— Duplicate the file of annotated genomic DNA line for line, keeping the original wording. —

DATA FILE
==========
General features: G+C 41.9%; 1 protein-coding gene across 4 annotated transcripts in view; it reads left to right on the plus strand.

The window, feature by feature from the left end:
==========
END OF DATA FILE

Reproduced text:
General features: G+C 41.9%; 1 protein-coding gene across 4 annotated transcripts in view; it reads left to right on the plus strand.

The window, feature by feature from the left end: